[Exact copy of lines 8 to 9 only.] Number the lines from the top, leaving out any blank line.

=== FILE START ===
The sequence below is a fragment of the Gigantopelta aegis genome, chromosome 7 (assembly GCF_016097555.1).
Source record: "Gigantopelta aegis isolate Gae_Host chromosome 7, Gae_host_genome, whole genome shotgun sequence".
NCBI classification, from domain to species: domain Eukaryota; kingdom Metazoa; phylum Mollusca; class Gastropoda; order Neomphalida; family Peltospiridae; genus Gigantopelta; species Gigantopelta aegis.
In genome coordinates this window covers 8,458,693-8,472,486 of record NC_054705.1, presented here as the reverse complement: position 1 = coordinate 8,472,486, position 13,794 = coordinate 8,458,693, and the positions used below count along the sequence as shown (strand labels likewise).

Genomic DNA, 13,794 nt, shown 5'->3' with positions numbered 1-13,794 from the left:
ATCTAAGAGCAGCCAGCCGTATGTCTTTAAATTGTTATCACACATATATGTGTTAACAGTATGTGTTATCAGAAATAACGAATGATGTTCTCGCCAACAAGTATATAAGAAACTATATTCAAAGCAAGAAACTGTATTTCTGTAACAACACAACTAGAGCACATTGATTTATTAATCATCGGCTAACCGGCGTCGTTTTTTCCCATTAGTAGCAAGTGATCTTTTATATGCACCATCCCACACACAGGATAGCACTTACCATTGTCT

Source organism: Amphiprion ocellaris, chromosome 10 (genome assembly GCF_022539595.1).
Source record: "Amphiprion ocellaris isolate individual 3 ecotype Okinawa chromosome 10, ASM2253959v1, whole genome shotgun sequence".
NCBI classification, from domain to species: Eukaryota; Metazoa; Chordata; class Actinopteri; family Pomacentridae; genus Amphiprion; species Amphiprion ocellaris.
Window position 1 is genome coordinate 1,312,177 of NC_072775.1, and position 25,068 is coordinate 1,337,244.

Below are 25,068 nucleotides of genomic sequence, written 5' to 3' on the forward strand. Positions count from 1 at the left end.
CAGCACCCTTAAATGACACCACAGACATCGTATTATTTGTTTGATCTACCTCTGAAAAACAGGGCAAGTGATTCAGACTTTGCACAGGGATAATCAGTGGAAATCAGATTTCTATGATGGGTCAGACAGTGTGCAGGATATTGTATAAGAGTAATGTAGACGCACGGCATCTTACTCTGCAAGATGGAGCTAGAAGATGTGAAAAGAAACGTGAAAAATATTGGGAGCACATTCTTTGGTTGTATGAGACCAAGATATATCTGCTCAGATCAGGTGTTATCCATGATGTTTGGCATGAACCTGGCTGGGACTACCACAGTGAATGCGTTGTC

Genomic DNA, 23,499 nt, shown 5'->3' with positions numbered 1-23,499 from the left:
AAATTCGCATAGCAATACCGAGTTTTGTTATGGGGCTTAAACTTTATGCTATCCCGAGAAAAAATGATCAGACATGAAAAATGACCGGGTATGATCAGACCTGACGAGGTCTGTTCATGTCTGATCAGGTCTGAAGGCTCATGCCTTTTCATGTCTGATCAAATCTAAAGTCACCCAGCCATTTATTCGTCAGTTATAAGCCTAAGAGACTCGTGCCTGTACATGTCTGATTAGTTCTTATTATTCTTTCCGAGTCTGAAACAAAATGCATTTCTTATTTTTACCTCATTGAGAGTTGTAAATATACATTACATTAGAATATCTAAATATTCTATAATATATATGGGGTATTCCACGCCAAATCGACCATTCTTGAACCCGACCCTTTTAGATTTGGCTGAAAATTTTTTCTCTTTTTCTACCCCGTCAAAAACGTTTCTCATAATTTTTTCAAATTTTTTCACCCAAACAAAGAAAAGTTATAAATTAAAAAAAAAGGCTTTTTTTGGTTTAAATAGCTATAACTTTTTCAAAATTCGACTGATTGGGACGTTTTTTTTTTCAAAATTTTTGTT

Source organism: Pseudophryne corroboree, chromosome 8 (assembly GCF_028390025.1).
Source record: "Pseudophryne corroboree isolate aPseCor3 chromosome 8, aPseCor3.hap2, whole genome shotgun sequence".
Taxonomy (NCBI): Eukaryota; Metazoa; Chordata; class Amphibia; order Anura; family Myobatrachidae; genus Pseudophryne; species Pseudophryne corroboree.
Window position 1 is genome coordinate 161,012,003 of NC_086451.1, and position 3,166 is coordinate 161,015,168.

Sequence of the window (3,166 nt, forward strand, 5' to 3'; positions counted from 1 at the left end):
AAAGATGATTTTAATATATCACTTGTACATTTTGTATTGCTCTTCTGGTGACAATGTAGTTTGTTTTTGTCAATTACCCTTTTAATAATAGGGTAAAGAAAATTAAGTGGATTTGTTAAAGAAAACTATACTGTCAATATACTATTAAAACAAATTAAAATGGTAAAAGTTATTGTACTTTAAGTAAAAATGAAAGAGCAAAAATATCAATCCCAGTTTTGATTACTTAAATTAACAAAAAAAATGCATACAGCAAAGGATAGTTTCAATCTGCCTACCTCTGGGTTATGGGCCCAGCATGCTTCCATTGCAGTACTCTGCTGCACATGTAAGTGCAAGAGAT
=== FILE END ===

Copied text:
Source record: "Amphiprion ocellaris isolate individual 3 ecotype Okinawa chromosome 10, ASM2253959v1, whole genome shotgun sequence".
NCBI classification, from domain to species: Eukaryota; Metazoa; Chordata; class Actinopteri; family Pomacentridae; genus Amphiprion; species Amphiprion ocellaris.